James Jay Carafano
President Recep Tayyip Erdoğan is facing his toughest challenge yet in his race against Kemal Kılıçdaroğlu. Kılıçdaroğlu’s Republican People’s Party (CHP) is a former civil servant from the “Kemalist” Social Democratic CHP. He’s currently just ahead of Erdoğan in polls for the upcoming Presidential election although his support has slipped a bit the past week. Elections are May 14.
What’s the bottom line? Don’t expect a candidate to win more than 50 percent of the vote, that means that the election heads to a runoff (there are four total candidates) on May 28. Polling of a potential second round of presidential elections has Erdogan and Kilicdaroglu 50/50. Erdogan will likely retain the presidency and a ruling coalition in parliament, but there is no guarantee that will be the outcome.
Who will control parliament? The same day of the first round of presidential elections, Türkiye will hold parliamentary elections. A six-party united opposition (left of center) is running against the ruling coalition led by Erdoğan’s Justice and Development party (AKP). Major issues which bode well for the opposition are Türkiye’s economic struggles, rampant inflation and the governments poor response to major earthquakes in early February. However, the opposition parties have little in common aside for opposing the government, which will likely become a headache should they win parliamentary elections.
What are the candidates saying? Erdogan has linked opponents with broader progressive social issues such for instance saying, “they are all pro-LGBT.”
The opposition has suggested reopening discussions with the European Union on a 2016 agreement where the EU essentially pays Ankara to keep migrants from flooding into the union. While the government has occasionally reopened borders to pressure the EU, and smugglers continue to operate from Turkey, the agreement has by and large held. Kilicdaraglu’s Foreign Policy Advisor recently stated “Many countries in Europe see Turkey as a kind of a pool, where migrants coming from the east can be contained and this is something that Türkiye of course cannot accept.” While some EU countries would undoubtedly welcome Erdogan’s departure, the potential for renewed large scale migration to the EU exemplifies a potential major impact for the EU should the opposition candidate prevail (who may be using the issue as a means to seek a restart of long mothballed accession talks with the EU).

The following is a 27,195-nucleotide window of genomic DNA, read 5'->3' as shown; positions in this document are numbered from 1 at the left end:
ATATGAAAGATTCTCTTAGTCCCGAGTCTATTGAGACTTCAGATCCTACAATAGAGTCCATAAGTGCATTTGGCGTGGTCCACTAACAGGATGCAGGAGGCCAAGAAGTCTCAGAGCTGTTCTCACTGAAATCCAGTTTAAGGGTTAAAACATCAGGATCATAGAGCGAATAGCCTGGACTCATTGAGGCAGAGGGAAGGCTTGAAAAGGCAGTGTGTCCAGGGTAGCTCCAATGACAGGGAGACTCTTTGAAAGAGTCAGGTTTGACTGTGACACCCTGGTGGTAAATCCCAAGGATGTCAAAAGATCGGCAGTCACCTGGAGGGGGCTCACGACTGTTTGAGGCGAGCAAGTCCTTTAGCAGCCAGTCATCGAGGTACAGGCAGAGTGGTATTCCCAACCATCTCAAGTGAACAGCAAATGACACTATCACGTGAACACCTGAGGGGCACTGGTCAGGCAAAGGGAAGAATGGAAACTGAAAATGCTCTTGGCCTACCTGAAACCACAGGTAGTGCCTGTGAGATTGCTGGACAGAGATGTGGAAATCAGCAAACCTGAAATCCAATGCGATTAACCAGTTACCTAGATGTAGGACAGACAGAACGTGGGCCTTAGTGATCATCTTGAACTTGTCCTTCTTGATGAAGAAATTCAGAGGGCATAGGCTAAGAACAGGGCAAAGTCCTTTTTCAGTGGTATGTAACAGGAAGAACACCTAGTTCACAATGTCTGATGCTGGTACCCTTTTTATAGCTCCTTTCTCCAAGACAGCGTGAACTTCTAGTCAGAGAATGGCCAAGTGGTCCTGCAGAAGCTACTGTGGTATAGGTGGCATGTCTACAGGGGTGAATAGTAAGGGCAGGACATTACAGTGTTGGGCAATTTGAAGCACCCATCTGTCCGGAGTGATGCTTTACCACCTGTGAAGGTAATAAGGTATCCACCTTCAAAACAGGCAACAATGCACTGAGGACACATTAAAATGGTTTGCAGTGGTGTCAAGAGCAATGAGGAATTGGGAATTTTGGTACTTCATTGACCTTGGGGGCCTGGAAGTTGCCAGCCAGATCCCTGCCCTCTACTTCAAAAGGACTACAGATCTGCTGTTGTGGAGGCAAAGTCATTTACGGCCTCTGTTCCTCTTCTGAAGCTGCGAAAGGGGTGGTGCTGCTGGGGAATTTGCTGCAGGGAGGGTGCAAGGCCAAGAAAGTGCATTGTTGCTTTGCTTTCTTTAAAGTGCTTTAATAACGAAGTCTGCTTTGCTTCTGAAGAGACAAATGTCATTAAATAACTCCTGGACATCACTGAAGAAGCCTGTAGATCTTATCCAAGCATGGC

So, what is next? Erdogan and his coalition should not be underestimated. Erdogan has lined up major consecutive announcements (starting natural gas production in the Black Sea), inauguration of the nation’s first power plant, etc. to build momentum heading into election day.
Regardless of the outcome, it is nonsense to suggest that the future of democracy in Türkiye is on the line. That the election is hotly contested is evidence that country remains the government of the people.
Regardless of the outcome of the election, Türkiye is likely to ratify Sweden’s accession to NATO post-election.
Further, its is unlikely there will be dramatic shifts in Turkish foreign policy, regardless of who wins.
In addition, regardless of who wins, it remains in U.S. interests to continue to seek to strengthen the bilateral relationship, particularly with an eye to enhancing stability in the Eastern Mediterranean and the Greater Middle East and North Africa and extending Western cooperation and development into the Caucuses and Central Asia.